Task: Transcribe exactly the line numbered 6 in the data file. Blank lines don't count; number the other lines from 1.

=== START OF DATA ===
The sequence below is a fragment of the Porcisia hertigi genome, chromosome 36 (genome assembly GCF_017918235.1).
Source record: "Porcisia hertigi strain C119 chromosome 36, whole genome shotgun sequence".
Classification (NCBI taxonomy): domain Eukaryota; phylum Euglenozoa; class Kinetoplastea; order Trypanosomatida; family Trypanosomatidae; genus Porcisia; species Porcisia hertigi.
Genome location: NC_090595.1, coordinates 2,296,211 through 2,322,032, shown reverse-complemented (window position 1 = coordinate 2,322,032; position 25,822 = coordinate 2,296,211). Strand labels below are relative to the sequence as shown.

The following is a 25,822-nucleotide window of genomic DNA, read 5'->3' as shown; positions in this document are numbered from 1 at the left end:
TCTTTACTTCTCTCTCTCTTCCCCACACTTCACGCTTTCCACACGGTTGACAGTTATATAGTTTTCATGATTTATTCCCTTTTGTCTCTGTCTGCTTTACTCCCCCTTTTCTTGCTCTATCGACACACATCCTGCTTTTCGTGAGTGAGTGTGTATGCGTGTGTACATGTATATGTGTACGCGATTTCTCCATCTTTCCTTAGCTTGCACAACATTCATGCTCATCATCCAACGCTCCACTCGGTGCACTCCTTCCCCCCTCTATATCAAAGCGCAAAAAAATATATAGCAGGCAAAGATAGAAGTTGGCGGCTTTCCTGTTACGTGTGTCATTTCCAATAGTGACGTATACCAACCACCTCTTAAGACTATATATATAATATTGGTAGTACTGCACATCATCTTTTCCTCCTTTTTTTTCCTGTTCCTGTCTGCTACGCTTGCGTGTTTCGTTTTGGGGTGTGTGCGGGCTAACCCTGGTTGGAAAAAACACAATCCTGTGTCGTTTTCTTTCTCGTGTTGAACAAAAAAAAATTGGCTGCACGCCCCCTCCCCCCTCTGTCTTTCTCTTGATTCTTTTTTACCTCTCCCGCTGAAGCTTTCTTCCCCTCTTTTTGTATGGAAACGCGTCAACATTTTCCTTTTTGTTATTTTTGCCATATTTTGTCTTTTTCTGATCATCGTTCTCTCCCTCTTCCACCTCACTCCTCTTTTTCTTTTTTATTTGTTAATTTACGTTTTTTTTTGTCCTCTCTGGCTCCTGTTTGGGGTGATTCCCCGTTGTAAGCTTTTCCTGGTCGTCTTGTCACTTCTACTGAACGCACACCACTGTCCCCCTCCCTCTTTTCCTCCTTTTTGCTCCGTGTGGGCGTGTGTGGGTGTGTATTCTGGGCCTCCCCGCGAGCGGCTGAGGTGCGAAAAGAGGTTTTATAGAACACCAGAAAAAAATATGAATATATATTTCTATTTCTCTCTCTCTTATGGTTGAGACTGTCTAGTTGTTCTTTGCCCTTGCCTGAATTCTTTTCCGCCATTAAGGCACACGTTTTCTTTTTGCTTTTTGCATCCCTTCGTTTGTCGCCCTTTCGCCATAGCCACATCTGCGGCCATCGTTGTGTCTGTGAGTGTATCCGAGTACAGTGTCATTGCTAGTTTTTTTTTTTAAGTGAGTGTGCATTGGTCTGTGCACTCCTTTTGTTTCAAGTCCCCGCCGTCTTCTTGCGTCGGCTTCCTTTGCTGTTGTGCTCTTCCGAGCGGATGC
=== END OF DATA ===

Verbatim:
TCTTTACTTCTCTCTCTCTTCCCCACACTTCACGCTTTCCACACGGTTGACAGTTATATAGTTTTCATGATTTATTCCCTTTTGTCTCTGTCTGCTTTACTCCCCCTTTTCTTGCTCTATCGACACACATCCTGCTTTTCGTGAGTGAGTGTGTATGCGTGTGTACATGTATATGTGTACGCGATTTCTCCATCTTTCCTTAGCTTGCACAACATTCATGCTCATCATCCAACGCTCCACTCGGTGCACTCCTTCCCCCCTCTATATCAAAGCGCAAAAAAATATATAGCAGGCAAAGATAGAAGTTGGCGGCTTTCCTGTTACGTGTGTCATTTCCAATAGTGACGTATACCAACCACCTCTTAAGACTATATATATAATATTGGTAGTACTGCACATCATCTTTTCCTCCTTTTTTTTCCTGTTCCTGTCTGCTACGCTTGCGTGTTTCGTTTTGGGGTGTGTGCGGGCTAACCCTGGTTGGAAAAAACACAATCCTGTGTCGTTTTCTTTCTCGTGTTGAACAAAAAAAAATTGGCTGCACGCCCCCTCCCCCCTCTGTCTTTCTCTTGATTCTTTTTTACCTCTCCCGCTGAAGCTTTCTTCCCCTCTTTTTGTATGGAAACGCGTCAACATTTTCCTTTTTGTTATTTTTGCCATATTTTGTCTTTTTCTGATCATCGTTCTCTCCCTCTTCCACCTCACTCCTCTTTTTCTTTTTTATTTGTTAATTTACGTTTTTTTTTGTCCTCTCTGGCTCCTGTTTGGGGTGATTCCCCGTTGTAAGCTTTTCCTGGTCGTCTTGTCACTTCTACTGAACGCACACCACTGTCCCCCTCCCTCTTTTCCTCCTTTTTGCTCCGTGTGGGCGTGTGTGGGTGTGTATTCTGGGCCTCCCCGCGAGCGGCTGAGGTGCGAAAAGAGGTTTTATAGAACACCAGAAAAAAATATGAATATATATTTCTATTTCTCTCTCTCTTATGGTTGAGACTGTCTAGTTGTTCTTTGCCCTTGCCTGAATTCTTTTCCGCCATTAAGGCACACGTTTTCTTTTTGCTTTTTGCATCCCTTCGTTTGTCGCCCTTTCGCCATAGCCACATCTGCGGCCATCGTTGTGTCTGTGAGTGTATCCGAGTACAGTGTCATTGCTAGTTTTTTTTTTTAAGTGAGTGTGCATTGGTCTGTGCACTCCTTTTGTTTCAAGTCCCCGCCGTCTTCTTGCGTCGGCTTCCTTTGCTGTTGTGCTCTTCCGAGCGGATGC